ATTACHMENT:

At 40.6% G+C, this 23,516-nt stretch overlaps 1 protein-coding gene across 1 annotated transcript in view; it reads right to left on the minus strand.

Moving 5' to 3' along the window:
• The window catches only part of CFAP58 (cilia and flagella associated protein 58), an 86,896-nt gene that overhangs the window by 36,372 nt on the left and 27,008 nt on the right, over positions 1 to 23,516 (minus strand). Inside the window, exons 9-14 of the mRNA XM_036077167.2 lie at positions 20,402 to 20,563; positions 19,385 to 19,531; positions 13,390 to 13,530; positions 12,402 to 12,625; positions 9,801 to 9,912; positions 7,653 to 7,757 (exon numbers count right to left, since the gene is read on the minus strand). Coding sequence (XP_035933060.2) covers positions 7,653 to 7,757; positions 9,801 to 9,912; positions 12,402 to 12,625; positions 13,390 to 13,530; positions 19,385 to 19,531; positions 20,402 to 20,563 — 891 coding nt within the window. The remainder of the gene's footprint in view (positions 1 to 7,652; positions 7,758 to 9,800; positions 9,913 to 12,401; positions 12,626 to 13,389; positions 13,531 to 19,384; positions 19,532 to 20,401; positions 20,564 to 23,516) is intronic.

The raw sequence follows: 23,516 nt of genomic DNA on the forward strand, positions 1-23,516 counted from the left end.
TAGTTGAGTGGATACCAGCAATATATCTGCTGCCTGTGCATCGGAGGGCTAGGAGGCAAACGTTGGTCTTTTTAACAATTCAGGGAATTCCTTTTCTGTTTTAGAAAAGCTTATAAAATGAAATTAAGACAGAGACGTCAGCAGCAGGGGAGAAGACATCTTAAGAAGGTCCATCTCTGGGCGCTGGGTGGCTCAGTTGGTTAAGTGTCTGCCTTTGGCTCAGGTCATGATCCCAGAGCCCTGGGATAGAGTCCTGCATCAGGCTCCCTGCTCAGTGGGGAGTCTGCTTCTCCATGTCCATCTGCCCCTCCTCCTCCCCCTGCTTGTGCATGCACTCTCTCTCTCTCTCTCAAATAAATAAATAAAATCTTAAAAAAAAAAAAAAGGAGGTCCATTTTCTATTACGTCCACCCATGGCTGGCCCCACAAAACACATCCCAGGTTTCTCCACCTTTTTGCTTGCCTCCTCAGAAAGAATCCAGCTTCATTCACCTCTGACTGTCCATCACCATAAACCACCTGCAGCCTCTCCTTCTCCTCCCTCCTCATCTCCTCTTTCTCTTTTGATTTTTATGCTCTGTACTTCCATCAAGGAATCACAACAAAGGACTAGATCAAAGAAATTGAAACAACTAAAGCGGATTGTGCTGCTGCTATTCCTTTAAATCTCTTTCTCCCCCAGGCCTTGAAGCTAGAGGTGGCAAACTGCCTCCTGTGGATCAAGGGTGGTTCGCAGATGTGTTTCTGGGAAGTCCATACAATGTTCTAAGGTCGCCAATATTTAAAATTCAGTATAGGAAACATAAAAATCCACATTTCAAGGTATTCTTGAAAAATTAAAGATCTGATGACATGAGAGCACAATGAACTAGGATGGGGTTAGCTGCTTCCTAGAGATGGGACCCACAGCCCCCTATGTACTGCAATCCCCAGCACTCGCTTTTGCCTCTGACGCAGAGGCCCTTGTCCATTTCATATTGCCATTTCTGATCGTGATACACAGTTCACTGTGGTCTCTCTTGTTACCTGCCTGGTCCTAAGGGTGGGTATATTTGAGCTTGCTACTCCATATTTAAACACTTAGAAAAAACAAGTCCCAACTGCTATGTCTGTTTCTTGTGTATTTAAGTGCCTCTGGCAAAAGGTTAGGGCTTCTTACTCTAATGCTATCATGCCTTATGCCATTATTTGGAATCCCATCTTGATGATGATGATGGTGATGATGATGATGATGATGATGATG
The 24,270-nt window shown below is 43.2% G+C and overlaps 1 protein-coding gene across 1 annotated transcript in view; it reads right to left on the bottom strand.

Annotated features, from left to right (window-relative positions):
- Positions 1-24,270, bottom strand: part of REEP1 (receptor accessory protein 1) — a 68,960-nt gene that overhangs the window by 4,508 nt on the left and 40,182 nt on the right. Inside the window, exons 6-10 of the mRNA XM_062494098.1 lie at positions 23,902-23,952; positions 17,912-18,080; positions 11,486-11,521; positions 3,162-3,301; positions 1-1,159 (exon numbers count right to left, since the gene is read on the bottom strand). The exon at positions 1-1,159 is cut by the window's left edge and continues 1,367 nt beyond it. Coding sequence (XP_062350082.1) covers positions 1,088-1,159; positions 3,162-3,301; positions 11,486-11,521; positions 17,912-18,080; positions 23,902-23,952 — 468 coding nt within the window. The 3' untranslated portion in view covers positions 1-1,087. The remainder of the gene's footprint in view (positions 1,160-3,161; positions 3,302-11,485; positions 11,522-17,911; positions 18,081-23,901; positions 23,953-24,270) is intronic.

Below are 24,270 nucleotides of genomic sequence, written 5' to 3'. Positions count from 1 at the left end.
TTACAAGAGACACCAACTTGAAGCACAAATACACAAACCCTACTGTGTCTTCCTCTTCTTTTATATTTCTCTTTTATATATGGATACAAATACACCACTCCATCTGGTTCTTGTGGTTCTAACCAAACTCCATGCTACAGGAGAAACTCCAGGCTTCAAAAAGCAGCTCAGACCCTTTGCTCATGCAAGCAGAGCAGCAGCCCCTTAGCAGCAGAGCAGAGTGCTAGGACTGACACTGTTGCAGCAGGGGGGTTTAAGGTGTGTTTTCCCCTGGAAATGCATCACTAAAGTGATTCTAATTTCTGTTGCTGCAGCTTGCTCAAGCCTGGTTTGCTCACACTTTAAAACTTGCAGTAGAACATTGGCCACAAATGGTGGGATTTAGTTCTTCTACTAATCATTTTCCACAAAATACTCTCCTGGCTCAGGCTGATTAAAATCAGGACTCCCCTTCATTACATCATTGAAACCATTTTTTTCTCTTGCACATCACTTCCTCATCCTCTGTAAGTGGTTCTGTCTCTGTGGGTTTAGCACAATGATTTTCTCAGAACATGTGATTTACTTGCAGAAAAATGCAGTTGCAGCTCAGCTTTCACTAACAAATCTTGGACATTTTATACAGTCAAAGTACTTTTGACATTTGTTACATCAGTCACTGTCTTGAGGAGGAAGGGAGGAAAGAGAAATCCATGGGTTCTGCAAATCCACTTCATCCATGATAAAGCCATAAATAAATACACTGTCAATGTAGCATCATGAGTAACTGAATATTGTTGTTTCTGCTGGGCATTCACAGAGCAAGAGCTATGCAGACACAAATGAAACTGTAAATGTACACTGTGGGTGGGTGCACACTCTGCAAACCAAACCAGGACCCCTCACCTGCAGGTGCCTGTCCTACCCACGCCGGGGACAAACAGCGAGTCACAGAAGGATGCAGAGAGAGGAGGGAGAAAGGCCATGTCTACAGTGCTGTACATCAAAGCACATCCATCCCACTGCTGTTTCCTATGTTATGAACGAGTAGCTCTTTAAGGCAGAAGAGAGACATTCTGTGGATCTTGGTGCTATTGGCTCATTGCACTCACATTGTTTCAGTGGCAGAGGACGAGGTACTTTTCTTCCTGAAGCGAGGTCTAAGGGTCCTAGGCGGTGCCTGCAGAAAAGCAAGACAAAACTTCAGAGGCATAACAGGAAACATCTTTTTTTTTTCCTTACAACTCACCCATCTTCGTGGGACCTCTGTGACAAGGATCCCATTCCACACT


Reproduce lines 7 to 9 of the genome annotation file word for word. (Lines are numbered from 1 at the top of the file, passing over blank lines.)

Annotated features, from left to right (window-relative positions):
- Positions 1-24,270, bottom strand: part of REEP1 (receptor accessory protein 1) — a 68,960-nt gene that overhangs the window by 4,508 nt on the left and 40,182 nt on the right. Inside the window, exons 6-10 of the mRNA XM_062494098.1 lie at positions 23,902-23,952; positions 17,912-18,080; positions 11,486-11,521; positions 3,162-3,301; positions 1-1,159 (exon numbers count right to left, since the gene is read on the bottom strand). The exon at positions 1-1,159 is cut by the window's left edge and continues 1,367 nt beyond it. Coding sequence (XP_062350082.1) covers positions 1,088-1,159; positions 3,162-3,301; positions 11,486-11,521; positions 17,912-18,080; positions 23,902-23,952 — 468 coding nt within the window. The 3' untranslated portion in view covers positions 1-1,087. The remainder of the gene's footprint in view (positions 1,160-3,161; positions 3,302-11,485; positions 11,522-17,911; positions 18,081-23,901; positions 23,953-24,270) is intronic.

Below are 24,270 nucleotides of genomic sequence, written 5' to 3'. Positions count from 1 at the left end.